FIA still working on virtual safety car

Like this post?

The virtual safety car is a pretty recent invention in Formula 1 and as such, it’s a new technology that needs work. That’s the message being put out by the sport’s governing body, the FIA, in the wake of the recent Brazilian Grand Prix. There’s been positive feedback from drivers and fans haven’t been too critical, which is quite impressive considering their penchant for complaint about new safety measures, but the FIA still isn’t sure if it’s going to be ready for full implementation by the start of next season.

“The tests were very positive, but more development is needed,” said an FIA spokesperson when questioned about the technology. “We’re not sure yet,” they said.

As Eurosport points out, the big problem with the technology at the moment is that it’s making driver’s concentrate more on looking at their dashboard display, rather than the roadway which could potentially cause more accidents, even if they do end up driving slower as a result. As it stands, drivers are given 200 metres to get their “delta time,” down by 35 per cent. This means cutting their average speed by that amount across the section of track, but if they come in faster than that, they then need to make calculations and slow down accordingly.

vsc

While the team in the pits can obviously assist with this, it’s difficult for drivers to do and there is concern it could be quite dangerous with drivers attempting to toe close to the line.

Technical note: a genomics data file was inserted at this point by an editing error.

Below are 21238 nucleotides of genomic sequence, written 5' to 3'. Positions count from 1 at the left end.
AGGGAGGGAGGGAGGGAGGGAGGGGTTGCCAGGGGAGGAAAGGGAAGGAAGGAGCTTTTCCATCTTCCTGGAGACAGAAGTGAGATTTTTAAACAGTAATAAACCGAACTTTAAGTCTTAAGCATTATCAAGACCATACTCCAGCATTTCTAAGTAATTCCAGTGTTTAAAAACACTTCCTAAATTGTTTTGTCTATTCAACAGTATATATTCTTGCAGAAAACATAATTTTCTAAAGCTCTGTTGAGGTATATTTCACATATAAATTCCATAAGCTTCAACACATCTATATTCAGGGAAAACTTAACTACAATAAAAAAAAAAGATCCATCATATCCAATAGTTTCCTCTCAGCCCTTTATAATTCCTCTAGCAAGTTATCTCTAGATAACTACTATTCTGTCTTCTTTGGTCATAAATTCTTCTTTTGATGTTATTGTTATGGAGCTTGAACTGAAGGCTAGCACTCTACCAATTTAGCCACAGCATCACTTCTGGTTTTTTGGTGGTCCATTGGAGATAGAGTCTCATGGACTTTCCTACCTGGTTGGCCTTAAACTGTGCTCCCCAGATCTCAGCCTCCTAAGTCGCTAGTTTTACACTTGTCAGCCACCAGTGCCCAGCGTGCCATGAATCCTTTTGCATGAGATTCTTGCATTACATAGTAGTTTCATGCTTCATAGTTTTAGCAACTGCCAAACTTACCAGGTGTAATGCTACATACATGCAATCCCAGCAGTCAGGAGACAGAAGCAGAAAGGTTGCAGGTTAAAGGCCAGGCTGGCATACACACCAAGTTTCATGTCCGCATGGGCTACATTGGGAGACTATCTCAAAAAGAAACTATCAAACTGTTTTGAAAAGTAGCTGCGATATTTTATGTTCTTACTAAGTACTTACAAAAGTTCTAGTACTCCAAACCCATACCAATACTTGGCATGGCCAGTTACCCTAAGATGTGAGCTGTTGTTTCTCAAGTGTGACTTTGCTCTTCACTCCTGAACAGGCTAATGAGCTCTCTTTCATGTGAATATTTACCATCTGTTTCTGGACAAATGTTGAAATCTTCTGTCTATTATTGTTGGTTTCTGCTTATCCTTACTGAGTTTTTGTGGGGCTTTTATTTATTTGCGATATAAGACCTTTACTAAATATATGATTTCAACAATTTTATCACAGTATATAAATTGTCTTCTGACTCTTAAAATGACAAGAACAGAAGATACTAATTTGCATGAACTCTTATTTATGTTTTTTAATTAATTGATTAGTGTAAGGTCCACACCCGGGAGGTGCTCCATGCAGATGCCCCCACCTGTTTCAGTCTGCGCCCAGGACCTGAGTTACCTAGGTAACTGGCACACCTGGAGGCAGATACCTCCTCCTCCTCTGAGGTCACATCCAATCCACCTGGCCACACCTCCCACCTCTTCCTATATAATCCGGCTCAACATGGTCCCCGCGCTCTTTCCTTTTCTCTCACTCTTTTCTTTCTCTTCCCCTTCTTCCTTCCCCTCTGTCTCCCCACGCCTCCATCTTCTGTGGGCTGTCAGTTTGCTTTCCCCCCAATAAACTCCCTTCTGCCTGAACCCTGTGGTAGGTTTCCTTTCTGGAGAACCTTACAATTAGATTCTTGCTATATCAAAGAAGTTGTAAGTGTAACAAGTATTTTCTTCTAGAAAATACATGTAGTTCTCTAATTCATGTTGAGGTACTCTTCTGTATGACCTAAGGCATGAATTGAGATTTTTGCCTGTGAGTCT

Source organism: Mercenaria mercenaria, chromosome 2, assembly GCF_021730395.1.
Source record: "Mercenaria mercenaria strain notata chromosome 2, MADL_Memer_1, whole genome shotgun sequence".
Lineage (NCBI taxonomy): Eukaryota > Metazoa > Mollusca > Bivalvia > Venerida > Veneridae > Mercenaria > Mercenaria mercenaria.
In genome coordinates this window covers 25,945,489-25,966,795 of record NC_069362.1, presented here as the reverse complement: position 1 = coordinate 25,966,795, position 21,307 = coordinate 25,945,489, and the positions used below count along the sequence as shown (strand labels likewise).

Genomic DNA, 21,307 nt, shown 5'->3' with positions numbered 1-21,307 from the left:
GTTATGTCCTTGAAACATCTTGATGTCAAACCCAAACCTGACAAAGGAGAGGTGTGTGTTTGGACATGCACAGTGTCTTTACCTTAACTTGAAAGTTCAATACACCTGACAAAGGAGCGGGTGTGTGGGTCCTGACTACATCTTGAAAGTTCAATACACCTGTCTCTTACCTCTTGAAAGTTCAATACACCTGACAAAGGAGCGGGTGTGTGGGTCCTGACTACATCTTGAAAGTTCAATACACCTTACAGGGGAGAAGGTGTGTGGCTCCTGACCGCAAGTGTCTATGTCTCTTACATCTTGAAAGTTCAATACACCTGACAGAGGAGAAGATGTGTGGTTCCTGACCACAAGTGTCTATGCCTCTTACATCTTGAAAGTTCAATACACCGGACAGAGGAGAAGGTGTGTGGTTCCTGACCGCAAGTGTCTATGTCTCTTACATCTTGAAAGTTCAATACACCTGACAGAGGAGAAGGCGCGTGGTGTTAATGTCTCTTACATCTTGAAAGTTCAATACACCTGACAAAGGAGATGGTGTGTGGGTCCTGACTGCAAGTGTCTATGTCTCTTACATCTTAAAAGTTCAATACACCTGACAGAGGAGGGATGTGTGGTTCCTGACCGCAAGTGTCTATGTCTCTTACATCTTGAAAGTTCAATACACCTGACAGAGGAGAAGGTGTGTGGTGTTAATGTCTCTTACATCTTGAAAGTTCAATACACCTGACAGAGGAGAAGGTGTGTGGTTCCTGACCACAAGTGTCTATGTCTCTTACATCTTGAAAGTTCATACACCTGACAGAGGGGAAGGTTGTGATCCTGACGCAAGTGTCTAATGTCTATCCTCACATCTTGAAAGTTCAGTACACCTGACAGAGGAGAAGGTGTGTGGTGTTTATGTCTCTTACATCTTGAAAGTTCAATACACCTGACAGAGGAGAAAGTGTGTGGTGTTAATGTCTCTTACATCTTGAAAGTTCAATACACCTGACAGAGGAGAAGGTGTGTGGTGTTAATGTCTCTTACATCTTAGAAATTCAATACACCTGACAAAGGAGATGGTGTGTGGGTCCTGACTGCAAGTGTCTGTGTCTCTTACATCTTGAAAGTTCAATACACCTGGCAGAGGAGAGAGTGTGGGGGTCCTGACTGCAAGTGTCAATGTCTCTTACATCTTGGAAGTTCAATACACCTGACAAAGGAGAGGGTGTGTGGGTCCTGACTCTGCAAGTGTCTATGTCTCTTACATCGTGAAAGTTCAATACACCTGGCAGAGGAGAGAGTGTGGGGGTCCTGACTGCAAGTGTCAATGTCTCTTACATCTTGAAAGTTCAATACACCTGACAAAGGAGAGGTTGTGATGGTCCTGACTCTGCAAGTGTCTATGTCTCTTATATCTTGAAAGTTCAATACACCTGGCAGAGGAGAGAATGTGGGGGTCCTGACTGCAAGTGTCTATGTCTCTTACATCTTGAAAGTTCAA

One suggested alternative has been to use an entirely automated system that prevents the cars from going higher than a certain speed, but that would require modifications to the cars which no one is particularly keen to do.

However despite these set backs, there has been a lot of talk about how strong the VSC system has performed, with some even suggesting that it could one day take the place of a real safety car. However the FIA has denied this, stating that it will be very unlikely for anything to replace the real safety car that works to slow down the drivers when a serious accident occurs, without needing to bring them to a stop.

The VSC system was implemented after much discussion following the Jules Bianchi crash in Japan earlier this year, that saw him plough into the back of a support tractor that was helping to recover the vehicle of another driver. It was a yellow flag lap, which should have meant he was driving slower than usual, but since there is no real indication of by how much the drivers should slow down, often they ignore it altogether in order to not give their opponents some form of advantage.

As it stands, he remains in critical but stable condition, though has recently been brought out of his medically induced coma which was initially started to reduce brain swelling.

The following two tabs change content below.
Jon Martindale is an English author and journalist, who's written for a number of high-profile technology news outlets, covering everything from the latest hardware and software releases, to hacking scandals and online activism.